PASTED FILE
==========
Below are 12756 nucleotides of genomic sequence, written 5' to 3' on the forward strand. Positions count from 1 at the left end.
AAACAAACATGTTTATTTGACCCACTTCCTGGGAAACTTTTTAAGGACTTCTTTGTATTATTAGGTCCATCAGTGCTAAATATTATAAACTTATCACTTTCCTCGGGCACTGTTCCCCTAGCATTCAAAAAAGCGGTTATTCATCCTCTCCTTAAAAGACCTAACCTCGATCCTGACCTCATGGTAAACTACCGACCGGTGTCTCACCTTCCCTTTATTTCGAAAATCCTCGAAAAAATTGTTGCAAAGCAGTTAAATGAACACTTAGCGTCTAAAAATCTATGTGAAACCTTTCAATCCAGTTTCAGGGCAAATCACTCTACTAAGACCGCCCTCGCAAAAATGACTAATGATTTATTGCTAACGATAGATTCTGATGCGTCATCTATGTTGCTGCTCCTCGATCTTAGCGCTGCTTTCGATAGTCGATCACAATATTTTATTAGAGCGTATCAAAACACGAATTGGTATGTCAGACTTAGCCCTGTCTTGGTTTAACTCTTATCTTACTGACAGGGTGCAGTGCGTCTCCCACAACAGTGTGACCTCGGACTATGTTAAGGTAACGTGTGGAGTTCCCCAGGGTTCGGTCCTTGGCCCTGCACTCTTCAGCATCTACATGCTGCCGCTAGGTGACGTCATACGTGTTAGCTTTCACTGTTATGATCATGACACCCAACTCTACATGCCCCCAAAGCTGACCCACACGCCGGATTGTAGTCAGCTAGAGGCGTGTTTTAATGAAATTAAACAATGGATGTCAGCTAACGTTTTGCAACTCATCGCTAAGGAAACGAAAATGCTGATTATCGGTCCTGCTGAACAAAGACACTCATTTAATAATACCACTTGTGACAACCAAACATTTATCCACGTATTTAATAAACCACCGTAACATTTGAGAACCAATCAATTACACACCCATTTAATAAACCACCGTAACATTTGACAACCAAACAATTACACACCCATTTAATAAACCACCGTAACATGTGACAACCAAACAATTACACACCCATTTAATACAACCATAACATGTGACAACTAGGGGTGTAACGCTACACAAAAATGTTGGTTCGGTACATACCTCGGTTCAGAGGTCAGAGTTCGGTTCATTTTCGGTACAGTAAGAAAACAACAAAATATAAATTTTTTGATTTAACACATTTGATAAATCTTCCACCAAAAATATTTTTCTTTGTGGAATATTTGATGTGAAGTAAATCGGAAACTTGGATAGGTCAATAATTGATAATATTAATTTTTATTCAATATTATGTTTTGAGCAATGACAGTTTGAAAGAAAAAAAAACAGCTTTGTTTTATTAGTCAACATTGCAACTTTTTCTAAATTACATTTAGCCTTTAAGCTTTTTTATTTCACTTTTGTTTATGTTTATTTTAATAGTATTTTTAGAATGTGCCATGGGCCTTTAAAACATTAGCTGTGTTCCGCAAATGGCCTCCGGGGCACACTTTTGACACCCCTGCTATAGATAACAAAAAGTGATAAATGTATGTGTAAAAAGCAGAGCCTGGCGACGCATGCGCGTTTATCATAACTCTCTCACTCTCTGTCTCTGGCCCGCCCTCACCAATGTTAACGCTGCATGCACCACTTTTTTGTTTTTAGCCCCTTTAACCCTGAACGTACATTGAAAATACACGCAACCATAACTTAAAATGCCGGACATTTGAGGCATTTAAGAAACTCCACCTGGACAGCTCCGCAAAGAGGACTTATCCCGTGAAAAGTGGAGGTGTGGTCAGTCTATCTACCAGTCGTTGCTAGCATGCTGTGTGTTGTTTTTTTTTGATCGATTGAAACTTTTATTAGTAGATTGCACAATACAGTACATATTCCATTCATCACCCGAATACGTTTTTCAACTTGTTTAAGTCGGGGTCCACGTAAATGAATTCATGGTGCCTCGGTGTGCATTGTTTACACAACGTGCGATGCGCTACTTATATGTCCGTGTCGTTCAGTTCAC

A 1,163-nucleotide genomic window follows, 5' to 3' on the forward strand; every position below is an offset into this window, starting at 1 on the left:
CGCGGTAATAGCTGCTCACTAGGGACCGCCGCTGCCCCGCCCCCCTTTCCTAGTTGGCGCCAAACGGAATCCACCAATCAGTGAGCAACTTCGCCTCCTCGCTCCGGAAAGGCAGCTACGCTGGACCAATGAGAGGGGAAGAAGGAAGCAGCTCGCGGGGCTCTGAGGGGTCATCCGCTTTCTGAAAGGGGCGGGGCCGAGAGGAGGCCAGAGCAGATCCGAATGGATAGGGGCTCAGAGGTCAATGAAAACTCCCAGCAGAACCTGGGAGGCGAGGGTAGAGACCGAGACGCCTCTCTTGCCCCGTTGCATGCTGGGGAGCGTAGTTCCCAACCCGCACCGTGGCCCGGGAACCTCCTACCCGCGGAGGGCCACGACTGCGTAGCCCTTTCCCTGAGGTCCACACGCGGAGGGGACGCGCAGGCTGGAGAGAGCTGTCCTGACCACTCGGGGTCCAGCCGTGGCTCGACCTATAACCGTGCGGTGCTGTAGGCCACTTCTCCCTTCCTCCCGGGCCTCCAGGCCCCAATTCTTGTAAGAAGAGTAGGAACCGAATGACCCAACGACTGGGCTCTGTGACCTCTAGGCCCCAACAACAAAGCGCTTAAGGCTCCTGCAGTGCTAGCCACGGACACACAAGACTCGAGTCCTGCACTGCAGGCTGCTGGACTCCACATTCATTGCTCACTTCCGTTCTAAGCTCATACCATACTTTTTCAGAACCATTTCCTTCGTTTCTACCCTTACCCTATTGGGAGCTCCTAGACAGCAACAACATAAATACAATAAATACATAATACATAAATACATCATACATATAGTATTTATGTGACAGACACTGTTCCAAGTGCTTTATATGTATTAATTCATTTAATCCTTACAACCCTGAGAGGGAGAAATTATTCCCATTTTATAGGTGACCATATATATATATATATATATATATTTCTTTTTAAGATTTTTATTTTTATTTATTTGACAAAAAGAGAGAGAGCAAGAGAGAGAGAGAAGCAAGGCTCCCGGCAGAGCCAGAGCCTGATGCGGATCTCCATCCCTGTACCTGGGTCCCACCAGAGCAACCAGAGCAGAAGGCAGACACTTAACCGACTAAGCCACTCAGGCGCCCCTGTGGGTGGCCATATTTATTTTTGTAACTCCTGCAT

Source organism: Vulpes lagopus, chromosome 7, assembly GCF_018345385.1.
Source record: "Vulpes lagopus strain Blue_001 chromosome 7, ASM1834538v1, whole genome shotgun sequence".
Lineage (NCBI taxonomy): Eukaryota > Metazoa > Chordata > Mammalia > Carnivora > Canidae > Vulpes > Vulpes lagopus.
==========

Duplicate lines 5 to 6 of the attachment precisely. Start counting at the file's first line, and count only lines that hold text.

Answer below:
Source organism: Vulpes lagopus, chromosome 7, assembly GCF_018345385.1.
Source record: "Vulpes lagopus strain Blue_001 chromosome 7, ASM1834538v1, whole genome shotgun sequence".